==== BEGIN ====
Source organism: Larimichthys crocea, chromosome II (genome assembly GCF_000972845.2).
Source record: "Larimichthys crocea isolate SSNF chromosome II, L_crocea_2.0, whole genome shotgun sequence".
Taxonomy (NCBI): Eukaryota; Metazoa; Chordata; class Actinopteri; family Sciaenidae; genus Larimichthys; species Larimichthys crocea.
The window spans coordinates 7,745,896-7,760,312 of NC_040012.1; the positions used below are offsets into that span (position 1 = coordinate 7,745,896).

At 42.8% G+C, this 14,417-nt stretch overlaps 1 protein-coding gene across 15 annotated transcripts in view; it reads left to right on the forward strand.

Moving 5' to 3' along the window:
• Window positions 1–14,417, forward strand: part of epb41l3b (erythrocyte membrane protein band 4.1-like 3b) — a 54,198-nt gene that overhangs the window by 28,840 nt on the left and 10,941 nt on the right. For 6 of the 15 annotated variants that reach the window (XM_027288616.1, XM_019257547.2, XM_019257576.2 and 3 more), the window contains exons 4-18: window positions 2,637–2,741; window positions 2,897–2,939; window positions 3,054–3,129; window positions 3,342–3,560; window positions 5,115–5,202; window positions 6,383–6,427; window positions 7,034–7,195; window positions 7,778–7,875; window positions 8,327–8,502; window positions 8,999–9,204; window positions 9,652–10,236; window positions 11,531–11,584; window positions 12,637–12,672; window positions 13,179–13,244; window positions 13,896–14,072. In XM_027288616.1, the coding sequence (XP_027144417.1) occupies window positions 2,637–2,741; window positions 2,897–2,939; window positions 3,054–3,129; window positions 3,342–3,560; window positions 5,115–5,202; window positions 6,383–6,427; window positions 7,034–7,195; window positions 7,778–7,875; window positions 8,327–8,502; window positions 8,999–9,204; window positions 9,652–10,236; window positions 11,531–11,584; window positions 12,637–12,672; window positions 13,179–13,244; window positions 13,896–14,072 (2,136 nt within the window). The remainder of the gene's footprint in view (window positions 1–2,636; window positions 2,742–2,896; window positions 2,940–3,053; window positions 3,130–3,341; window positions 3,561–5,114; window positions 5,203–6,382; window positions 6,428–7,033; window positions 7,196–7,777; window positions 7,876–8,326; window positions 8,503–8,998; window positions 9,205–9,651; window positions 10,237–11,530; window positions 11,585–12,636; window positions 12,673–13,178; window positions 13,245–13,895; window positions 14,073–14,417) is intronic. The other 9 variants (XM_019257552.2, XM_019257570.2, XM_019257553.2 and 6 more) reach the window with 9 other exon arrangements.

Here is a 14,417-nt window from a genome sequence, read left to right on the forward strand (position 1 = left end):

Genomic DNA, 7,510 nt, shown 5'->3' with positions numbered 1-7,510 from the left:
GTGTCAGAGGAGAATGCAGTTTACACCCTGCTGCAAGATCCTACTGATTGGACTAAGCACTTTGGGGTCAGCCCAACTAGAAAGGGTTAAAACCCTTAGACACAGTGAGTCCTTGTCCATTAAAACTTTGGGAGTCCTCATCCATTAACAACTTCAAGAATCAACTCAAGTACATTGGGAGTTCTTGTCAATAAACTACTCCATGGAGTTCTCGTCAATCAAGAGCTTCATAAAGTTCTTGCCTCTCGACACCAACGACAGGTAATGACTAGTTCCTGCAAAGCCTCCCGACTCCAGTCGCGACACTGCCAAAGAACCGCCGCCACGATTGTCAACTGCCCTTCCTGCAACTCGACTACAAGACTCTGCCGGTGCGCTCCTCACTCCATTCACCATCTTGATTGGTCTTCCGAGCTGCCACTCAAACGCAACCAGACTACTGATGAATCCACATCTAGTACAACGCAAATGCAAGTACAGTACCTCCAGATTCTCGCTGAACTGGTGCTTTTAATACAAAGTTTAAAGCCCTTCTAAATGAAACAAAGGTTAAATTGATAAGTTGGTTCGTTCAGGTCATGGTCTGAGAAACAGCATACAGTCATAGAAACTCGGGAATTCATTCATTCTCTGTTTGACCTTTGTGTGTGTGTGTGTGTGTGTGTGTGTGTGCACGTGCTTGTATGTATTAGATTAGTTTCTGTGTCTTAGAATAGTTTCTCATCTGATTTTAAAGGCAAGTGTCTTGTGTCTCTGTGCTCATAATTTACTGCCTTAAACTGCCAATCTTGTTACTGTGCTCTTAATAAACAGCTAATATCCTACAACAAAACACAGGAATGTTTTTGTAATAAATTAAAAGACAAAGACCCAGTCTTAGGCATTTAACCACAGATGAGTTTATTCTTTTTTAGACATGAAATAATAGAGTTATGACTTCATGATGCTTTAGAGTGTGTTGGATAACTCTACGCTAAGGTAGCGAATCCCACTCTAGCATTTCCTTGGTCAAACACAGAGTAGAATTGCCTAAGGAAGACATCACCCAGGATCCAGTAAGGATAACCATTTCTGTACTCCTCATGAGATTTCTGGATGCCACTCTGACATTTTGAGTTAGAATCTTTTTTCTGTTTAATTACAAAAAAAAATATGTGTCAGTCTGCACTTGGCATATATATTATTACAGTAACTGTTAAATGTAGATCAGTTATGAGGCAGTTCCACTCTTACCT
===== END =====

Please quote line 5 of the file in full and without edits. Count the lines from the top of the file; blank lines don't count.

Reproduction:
At 42.8% G+C, this 14,417-nt stretch overlaps 1 protein-coding gene across 15 annotated transcripts in view; it reads left to right on the forward strand.